So I returned the Linksys WTF160Ns to Tiger, argued with the guy that wanted to charge a restocking fee for a defective product and picked up a couple of WNDRs from BestBuy and Staples (no-one nearby had two in stock)
It took a good 4 hours to get the damn things set up. A prime example of “why is this not easier”.
Here are the issues I ran in to:
1. I could not get the repeater function to work.
When you set up repeater mode, you need the MAC address of the base station and the repeater unit. Netgear very helpfully includes a sticker on the bottom of the router that has the MAC address of the router. But guess what? Since it has two radios, it has MULTIPLE MAC ADDRESSES. Found that nugget buried deep in a Netgear forum. The MAC address on the sticker was, of course, not for the radio I had assigned to the repeater function.
2. Using the repeater mode disables any security option except WEP
3. ”Draft N” is a lying SOB of a label
It took a long time for 802.11n to get formalized. But what isn’t clear until you try to use it is just how cluster-f*cked most of the draft implementations are. I have 2 macs and a netbook that are all nominally 802.11n devices. One of the perks of “n” is that it can run on both 2.4GHz and 5GHz frequencies. This is good because cordless phones, baby monitors, regular wi-fi, bluetooth, Microwaves and Old Man Cranky’s viagra prescription can all run at 2.4GHz, so it’s a little noisy. 5GHz is, by comparison, a charmingly desolate chunk of frequency. Yeehah.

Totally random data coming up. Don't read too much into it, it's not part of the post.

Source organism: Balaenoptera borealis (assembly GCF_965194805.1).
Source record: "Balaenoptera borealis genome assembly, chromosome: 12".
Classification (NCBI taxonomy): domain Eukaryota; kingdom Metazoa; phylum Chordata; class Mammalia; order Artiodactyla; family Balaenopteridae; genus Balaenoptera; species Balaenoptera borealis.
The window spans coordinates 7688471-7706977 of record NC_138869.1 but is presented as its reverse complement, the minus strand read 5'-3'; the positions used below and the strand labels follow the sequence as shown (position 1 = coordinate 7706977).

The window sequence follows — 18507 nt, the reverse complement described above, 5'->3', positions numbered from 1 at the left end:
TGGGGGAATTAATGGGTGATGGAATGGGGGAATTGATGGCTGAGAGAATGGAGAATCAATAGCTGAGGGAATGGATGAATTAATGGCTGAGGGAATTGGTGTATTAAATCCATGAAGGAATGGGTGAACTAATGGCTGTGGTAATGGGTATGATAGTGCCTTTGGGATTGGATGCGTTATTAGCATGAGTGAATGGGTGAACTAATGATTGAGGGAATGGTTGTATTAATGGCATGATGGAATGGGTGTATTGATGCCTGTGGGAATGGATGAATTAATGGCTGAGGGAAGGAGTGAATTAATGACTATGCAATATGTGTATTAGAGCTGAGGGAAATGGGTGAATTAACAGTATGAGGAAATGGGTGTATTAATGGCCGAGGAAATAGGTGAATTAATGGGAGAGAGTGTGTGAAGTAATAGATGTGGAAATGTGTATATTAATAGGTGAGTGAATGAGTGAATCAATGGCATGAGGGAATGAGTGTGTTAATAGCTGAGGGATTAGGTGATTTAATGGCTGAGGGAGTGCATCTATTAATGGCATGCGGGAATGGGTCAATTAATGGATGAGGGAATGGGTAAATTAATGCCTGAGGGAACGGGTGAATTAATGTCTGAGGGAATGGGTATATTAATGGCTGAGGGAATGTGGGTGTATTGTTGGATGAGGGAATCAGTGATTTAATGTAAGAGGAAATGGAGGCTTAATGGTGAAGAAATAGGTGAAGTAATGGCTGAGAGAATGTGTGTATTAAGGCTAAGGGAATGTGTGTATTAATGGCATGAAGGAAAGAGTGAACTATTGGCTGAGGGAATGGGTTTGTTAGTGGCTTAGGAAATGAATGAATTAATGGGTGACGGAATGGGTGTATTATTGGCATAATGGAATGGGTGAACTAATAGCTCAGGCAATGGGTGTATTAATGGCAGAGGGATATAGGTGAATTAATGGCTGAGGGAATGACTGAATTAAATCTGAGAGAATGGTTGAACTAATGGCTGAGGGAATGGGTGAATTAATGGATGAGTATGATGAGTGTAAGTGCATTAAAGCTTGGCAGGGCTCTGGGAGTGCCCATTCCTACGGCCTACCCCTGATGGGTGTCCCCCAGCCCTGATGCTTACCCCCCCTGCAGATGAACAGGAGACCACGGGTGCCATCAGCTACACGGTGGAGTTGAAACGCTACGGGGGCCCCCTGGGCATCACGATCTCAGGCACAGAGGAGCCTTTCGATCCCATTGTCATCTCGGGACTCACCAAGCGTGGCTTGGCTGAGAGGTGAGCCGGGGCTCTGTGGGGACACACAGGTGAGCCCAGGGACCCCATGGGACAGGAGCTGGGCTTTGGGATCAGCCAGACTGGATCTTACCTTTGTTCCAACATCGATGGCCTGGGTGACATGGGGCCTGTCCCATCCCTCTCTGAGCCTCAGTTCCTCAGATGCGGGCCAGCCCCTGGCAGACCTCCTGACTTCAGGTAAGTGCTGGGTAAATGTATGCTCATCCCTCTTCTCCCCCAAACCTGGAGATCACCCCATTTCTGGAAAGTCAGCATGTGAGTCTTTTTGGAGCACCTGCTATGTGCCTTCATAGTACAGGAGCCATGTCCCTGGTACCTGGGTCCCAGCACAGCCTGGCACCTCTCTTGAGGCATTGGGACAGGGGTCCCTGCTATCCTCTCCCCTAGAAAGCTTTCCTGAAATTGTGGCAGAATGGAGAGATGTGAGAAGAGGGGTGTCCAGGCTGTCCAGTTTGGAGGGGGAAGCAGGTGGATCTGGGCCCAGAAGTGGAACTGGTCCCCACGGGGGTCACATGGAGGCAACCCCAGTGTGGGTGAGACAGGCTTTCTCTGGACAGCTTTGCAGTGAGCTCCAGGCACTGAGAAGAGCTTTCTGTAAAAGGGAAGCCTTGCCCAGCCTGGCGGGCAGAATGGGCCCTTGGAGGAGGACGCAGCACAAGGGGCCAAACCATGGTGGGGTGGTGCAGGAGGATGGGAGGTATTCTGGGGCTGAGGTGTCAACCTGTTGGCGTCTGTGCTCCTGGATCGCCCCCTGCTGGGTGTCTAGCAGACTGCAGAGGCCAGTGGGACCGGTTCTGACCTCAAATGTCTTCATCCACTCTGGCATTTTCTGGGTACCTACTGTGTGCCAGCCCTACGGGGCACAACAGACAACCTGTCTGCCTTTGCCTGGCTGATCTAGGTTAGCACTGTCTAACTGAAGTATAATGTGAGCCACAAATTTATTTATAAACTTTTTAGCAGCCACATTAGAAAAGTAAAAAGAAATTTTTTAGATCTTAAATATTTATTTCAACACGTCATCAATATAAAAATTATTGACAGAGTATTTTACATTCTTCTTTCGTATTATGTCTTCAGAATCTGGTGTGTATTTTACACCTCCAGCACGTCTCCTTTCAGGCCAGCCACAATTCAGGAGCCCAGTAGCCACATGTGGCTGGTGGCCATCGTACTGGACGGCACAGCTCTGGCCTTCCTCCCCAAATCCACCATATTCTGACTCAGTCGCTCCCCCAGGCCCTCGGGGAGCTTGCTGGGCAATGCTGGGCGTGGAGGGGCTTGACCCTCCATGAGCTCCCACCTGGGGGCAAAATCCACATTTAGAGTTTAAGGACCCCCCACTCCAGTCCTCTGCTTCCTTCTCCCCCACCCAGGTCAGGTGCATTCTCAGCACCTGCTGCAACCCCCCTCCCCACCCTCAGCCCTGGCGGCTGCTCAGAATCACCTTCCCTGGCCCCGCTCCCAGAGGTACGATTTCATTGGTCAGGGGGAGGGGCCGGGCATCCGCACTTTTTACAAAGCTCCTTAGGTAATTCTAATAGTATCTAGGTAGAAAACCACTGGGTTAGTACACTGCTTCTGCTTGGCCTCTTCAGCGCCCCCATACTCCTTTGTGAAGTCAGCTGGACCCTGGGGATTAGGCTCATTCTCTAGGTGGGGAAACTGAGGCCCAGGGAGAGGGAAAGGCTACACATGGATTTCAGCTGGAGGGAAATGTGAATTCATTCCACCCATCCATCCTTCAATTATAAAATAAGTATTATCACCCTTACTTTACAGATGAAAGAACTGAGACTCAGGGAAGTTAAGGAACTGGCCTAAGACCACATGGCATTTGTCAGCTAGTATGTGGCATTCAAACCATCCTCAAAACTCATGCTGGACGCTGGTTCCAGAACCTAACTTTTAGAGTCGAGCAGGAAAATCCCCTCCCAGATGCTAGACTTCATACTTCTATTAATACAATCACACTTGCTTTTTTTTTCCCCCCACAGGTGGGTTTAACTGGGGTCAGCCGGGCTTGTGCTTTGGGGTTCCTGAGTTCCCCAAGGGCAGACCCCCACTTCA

Except not every 802.11n device supports 5GHz. Back to the drawing board. Stopping only to revisit issues around item #1 on this list.
4. WEP sucks
I’m not as paranoid about the security aspect of WEP. My principal concern is that on many routers it apparently reduces throughput by 50%. Yay.
So after yet more googling, I went with WPA2. I was very proud of myself until…
5. WPA2 Implementations Suck Too
One of the devices I wanted to connect is a Nintendo Wii. Wii doesn’t like WPA2. Specifically, Wii doesn’t like long keys because Nintendo were alledgedly too lazy to implement WPA2 fully. Now if I hadn’t already set up a bunch of devices with the nice long key, I would just have changed it. But there is a workaround. Apparently the passphrase you use with WPA2 gets converted to 256 bit key. But sometimes that doesn’t happen correctly, so this chap has a web app that will generate a 64 digit hexadecimal version of the key. It looks something like “b2334781c5b2c1d8628ed47b5699e76d15a9ecd1092c911b5830bf37a8c56294″. It’s really fun typing that in with the wiimote. But at least it worked.
So after multiple days of messing about, I seem to have more or less everything working. My download speed is about 2x what it was and I’m not fishing for the router reset every time I want to get online. I’ve yet to win my battle with WPA2 and the iPhone 3GS, but I suspect the Nintendo workaround will bear fruit.
The big question is: how many months will I get out of this setup and will it actually be any better in the long run than what wasn’t working before?
More importantly, I am left asking why on earth it takes this much time and energy to solve what should be a well understood problem. Instead of routinely squeezing new products out of their collective corporate behinds, you’d think Netgear, D-Link, Linksys, Cisco and all the others would take a minute to make stuff that (a) actually works and (b) doesn’t require a day of Googlewhacking to debug.
Update: I forgot to mention one other thing — I also got a performance boost from replacing Time Warner Cable’s default DNS servers with OpenDNS server IP’s. You can sign up for a free account here, or just use their IP addresses instead of whatever DNS servers your ISP provides — OpenDNS nameservers are 22.214.171.124 and 126.96.36.199.